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Monday, October 09, 2006

Nondisclosure is a Betrayal of the Public's Trust

I have just had my fears about who is behind the Ted Morton Campaign confirmed. Today's Globe and Mail story has the telling quote that donor information is just too strategic to let people know about. Here is what a Morton campaign organizer is reported to have said:

“It's a strategic thing. That gives too much away,” Sam Armstrong, a campaign organizer for leadership hopeful Ted Morton, explained when asked why his camp has decided that it won't disclose names of contributors.

Obviously we will not get to know the Morton donors and ignorance is not bliss...especially in this case. My instincts tell me he is afraid to reveal his donors because they are an array of extremists groups that would scare us away from him. Remember how "scary" Harper was in the 2004 election when the religious far right was visible and vocal in supporting him? They kept quiet in the 2006 election and Harper was less scary. Harper became the temporary PM but his revival of the CPC anti social agenda and recent mean spriited grant cutting is starting to scare us all over again.

To be fair, Morton is not the only concern. I think we citizens have cause for concern about every candidate and the facts about their campaign contributors. Since there are no rules it is a chance for some candidates to raise the ethical bar of disclosure and challange the others to do the same.

We have to wonder if Dinning has too much money ($3m estimated and not denied) and is it collected from a few powerful forces so that he can effectively buy the leadership. Here is what the G&M says about Dinning's donors:

"He has said his campaign will voluntarily follow provincial election rules, and disclose all donors after the election. Mr. Dinning's campaign also will not accept anonymous donations or money from any individual or corporation that totals more than $30,000."

That $30K plus level of anonymity does not reassure me. So for a kicker of $29,999.99 I can stay off the radar screen. Can my kids and numbered companies under my control do the same thing? Too Volpe-esque for my liking. Just because you can do something clever to support Jim does not mean you ought to do it. That reliance on elites is the nature of the uncertainty about how Dinning will govern - for the benefit of the anonymous elites or the rest of us schmucks.

Oberg is already over the ethical line - just not the legal line - with his cozy "long term relationship" with certain trade union bosses and their top down membership "giveaway" tactics. That says everything we need to know about how he will govern. Top down, special deals for friends of long term relationships and what ever means that are available but only to the ends that Oberg personally identifies. Kind of like George W Bush don't you think? I can't help but wonder who will be the "Alberta Haliburton" - overcharging us for infrastructure projects with an exclusive inside "bidding" track in an Oberg government.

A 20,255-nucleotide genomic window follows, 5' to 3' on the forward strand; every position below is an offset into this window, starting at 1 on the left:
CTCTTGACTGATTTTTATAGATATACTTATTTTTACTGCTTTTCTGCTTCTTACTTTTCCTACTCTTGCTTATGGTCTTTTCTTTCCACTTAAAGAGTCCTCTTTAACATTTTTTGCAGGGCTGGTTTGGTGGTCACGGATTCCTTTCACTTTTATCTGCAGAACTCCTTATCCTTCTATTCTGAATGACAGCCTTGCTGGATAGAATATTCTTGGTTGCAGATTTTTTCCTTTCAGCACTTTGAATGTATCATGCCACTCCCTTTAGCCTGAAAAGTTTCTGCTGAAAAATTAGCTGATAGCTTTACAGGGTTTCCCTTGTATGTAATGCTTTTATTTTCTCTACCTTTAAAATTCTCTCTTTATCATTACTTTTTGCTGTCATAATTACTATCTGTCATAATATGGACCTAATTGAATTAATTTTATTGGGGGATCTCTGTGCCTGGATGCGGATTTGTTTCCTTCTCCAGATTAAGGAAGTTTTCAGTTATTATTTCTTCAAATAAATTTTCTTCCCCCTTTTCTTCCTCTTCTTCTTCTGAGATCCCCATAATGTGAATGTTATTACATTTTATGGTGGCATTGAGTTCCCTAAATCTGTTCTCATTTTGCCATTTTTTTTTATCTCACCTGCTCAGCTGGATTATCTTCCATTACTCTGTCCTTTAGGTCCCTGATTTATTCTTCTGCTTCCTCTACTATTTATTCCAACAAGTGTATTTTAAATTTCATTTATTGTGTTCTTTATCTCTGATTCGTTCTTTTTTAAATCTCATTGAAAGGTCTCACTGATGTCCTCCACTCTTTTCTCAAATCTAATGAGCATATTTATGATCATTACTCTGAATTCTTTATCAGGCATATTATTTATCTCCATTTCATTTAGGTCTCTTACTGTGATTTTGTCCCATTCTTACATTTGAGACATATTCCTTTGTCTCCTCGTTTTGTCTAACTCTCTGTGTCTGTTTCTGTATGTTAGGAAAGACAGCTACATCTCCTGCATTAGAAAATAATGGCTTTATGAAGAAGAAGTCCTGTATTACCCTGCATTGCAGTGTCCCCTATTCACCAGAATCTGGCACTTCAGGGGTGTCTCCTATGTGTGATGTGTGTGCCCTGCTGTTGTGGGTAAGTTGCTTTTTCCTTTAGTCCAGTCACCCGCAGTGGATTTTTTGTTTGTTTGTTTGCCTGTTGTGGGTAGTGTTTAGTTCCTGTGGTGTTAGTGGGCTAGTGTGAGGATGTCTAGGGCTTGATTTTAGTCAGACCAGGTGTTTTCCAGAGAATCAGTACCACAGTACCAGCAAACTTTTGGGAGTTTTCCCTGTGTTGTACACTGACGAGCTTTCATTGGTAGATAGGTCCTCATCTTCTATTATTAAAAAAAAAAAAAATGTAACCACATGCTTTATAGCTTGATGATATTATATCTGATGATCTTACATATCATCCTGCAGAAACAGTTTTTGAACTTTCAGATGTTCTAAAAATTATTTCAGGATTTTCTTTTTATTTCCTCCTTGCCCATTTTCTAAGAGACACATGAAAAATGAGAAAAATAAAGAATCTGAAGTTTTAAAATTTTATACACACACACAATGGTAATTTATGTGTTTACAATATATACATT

Norris' disclosure underscored fears of is he his "own" man or is he an "owned" by the 100 or so "clients" cum donors who are "buying" Norris' "consulting services." Who will he be "working for" as Premier - us or them? We citizens should not have to be asking ourselves that question! Again doing something indirectly you can't do directly shows a penchant for situational ethics - a real shortcoming and brings into question about how he would govern.

Others are very late into the game like Stelmach and Hancock because they played by the rules and timing that Premier Klein set out. That respect for the Party and the Klein leadership has hurt them and now they have to play catch up in the campaign fund raising function. That is no excuse however for not disclosing donors!

Others are either vanity candidates or issues based with no intention of winning just positioning or proselytizing. Who supports them dollar-wise is of less interest but the duty to disclosure demands are still the same.

Disclosure is more than information. It goes to the very character of the candidates. I think those who deny to disclose, display disrespect for the duty to disclose by being obtuse about it or those who are simply too naive about the consequences all need to feared as leadership hopefuls.
Nondisclosue is not justified as just clever politics and acceptable because it is simply playing by the nonexistant "rules." It is a betrayal of the public's trust and ought to be enough to disqualify anyone as a serious candidate worthy of such high office.